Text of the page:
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Tay-Sachs disease, the prototype of the lysosomal sphingolipid storage disorders, is a hereditary disorder involving the accumulation of a ganglioside, GM2.  The enzymatic defect in Tay-Sachs disease is a deficiency of the lysosomal enzyme beta-hexosaminidase A (HEX A or GM2 gangliosidase)155, which is responsible for the cleavage of a terminal N-acetylgalactosamine from the GM2 ganglioside. Diagnosis

Diagnosis is on clinical grounds with confirmation by biochemical analysis of beta-hexosaminidase A in serum, leucocytes and skin. Inheritance

All of the variant forms of GM2 gangliosidosis are inherited as an AR trait. Myoclonus

Watson and Denny-Brown described three families with familial amaurotic familial idiocy, in which myoclonus was present with movement or sudden stimuli156.  In addition, seizures were precipitated by passive movement, sound and light in one case.  In the third case a sudden passive movement would result in violent, clonic contractions of the muscle at first confined to the joint moved, but spreading rapidly if passive stretch was repeated.  Sudden loud sounds or light flashes led to symmetrical clonic flexion movements of both upper and lower limbs and if this was repeated at a particular rate, the clonic response became self-sustained and resulted in a generalized seizures. Clinical manifestations

Infantile onset

The infantile onset form is characterized by an excessive startle response.  As the disease progresses, motor development slows and the children are unable to learn to sit, with associated axial hypotonia, increased tone, hyperreflexia and macular cherry-red spots157.  During the second year of life, macrocephaly becomes apparent, presumably caused by intraneuronal storage of gangliosides and other lipids, and concomitantly, seizures may develop which can be induced by auditory stimuli.  Myoclonus is characteristic of the initial stages 23.  Between the second and third years of age the children become severely cognitively impaired, decerebrate, blind, and unable to respond to most stimuli.




The late-onset (juvenile/adult) variant of GM2 gangliosidosis, and has an indolent clinical presentation.  Although this variant has been called the "adult-onset variant," the illness usually begins in adolescence.  Early gross motor development is normal, although affecteds are are often considered clumsy and awkward as children.  An intention tremor, frequently seen in the first decade, may be the first indication of a neurologic problem.  Dysarthria also develops early, and difficulties in school may also be apparent.  Myoclonus or seizures may be prominent early symptoms 23;69.  Dementia, ataxia, spasticity and dystonia present later69;157.  During adolescence, proximal muscle weakness begins with fasciculations and atrophy that has an appearance of juvenile-onset spinal muscular atrophy158.  Development of a broad-based ataxic gait usually follows, making walking even more difficult.  Patients have may present in adulthood with depression, visual hallucinations, paranoid delusions and catatonic states159 160. Special Investigations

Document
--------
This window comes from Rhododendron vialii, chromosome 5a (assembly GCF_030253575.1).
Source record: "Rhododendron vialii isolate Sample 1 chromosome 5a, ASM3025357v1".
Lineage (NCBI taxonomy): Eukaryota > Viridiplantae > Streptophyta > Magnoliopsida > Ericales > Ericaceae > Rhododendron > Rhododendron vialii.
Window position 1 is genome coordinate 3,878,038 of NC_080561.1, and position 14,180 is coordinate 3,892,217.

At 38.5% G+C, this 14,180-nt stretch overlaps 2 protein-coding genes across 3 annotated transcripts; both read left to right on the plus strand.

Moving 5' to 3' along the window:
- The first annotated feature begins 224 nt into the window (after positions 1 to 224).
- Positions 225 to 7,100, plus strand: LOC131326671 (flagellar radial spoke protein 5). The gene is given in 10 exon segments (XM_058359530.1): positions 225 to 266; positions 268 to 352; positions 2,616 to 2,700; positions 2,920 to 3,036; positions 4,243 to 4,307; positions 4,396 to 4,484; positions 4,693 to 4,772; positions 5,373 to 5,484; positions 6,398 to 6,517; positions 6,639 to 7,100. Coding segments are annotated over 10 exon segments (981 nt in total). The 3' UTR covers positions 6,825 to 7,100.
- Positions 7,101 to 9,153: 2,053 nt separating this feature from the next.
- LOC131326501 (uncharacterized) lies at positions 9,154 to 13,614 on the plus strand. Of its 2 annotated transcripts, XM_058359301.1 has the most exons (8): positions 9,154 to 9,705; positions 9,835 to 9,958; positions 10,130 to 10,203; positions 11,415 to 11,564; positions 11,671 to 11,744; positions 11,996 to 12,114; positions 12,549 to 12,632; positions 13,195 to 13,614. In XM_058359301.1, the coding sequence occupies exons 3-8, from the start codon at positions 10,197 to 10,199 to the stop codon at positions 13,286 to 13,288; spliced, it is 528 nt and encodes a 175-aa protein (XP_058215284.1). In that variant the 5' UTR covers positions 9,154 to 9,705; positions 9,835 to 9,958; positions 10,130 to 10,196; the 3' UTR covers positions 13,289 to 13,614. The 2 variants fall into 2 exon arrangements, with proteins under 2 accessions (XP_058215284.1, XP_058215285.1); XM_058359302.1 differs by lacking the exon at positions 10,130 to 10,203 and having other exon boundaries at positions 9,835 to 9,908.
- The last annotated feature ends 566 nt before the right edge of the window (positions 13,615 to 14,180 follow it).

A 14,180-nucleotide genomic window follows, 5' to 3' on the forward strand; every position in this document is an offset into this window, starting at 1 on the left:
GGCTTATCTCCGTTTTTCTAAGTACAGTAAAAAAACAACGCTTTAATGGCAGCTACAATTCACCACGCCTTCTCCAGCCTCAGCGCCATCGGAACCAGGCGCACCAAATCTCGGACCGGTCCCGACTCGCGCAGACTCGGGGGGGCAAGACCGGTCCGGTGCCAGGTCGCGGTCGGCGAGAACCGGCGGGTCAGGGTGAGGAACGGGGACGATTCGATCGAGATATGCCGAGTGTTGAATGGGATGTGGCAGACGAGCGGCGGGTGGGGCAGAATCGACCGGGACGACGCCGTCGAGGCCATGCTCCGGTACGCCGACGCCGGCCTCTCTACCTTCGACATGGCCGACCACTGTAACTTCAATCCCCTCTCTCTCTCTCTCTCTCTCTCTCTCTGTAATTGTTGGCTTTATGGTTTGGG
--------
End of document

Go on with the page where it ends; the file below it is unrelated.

Enzyme analysis remains the most effective means of diagnosing patients with GM2 gangliosidosis.  Although neuroradiological studies may be normal at first, the CT head scans in children with GM2 gangliosidosis eventually show low density in the basal ganglia and white matter, and increased signal intensity on T2-weighted MRI 161.  Late-onset forms of GM2 gangliosidosis have prominent cerebellar atrophy, especially of the vermis, but a normal-appearing cerebral cortex on CT or MRI scans, despite cognitive decline and psychosis159.

Initially, the EEG in Tay-Sachs disease will frequently show slowing, but when seizures develop multifocal spikes may appear.  Watson and Denny-Brown’s case showed generalized synchronous and asynchronous bilateral spike and slow wave activity on a generally slow background with periodic bursts of slow waves156.

Electron microscopic analysis of skin, conjunctiva, and rectal mucosa biopsies frequently shows storage of membranous cytoplasmic bodies or other electron-dense storage material within nerve cells and myelinated and unmyelinated axons162.  Neuropathological findings characteristically are ballooning of neurons, with massive intralysosomal accumulations of lipophilic membranous bodies. Neuropathology

A child with seizures and myoclonus came to autopsy, where all neurons were seen to be distended with lipid granules; there was extensive degeneration of cerebral cortex, and involvement of basal ganglia including globus pallidus, putamen and thalamus.  In the cerebellum, there was diffuse atrophy, with a virtually absent granular cell layer, marked reduction in Purkinje cells, and widespread gliosis163. Epidemiology

Tay-Sachs disease is inherited as an AR disorder.  People of Eastern or Central European Jewish ancestry have a predilection for this disease, but other populations, specifically French-Canadians, also have a higher than average incidence of the disease.  The carrier frequency is estimated to be 1 in 31 in the Jewish population and 1 in 277 in non-Jewish populations164. Management

Valproic acid appears to be the most efficacious anticonvulsant, and clonazepam and other benzodiazepines may prove effective in controlling severe irritability and psychiatric symptoms160.



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  157.   Meek D, Wolfe LS, Andermann E, Andermann F. Juvenile progressive dystonia: a new phenotype of GM2 gangliosidosis. Ann Neurol 1984;15:348-52.

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  164.   Kaback M, Lim-Steele J, Dabholkar D, Brown D, Levy N, Zeiger K. Tay-Sachs disease--carrier screening, prenatal diagnosis, and the molecular era. An international perspective, 1970 to 1993. The International TSD Data Collection Network. JAMA 1993;270:2307-15.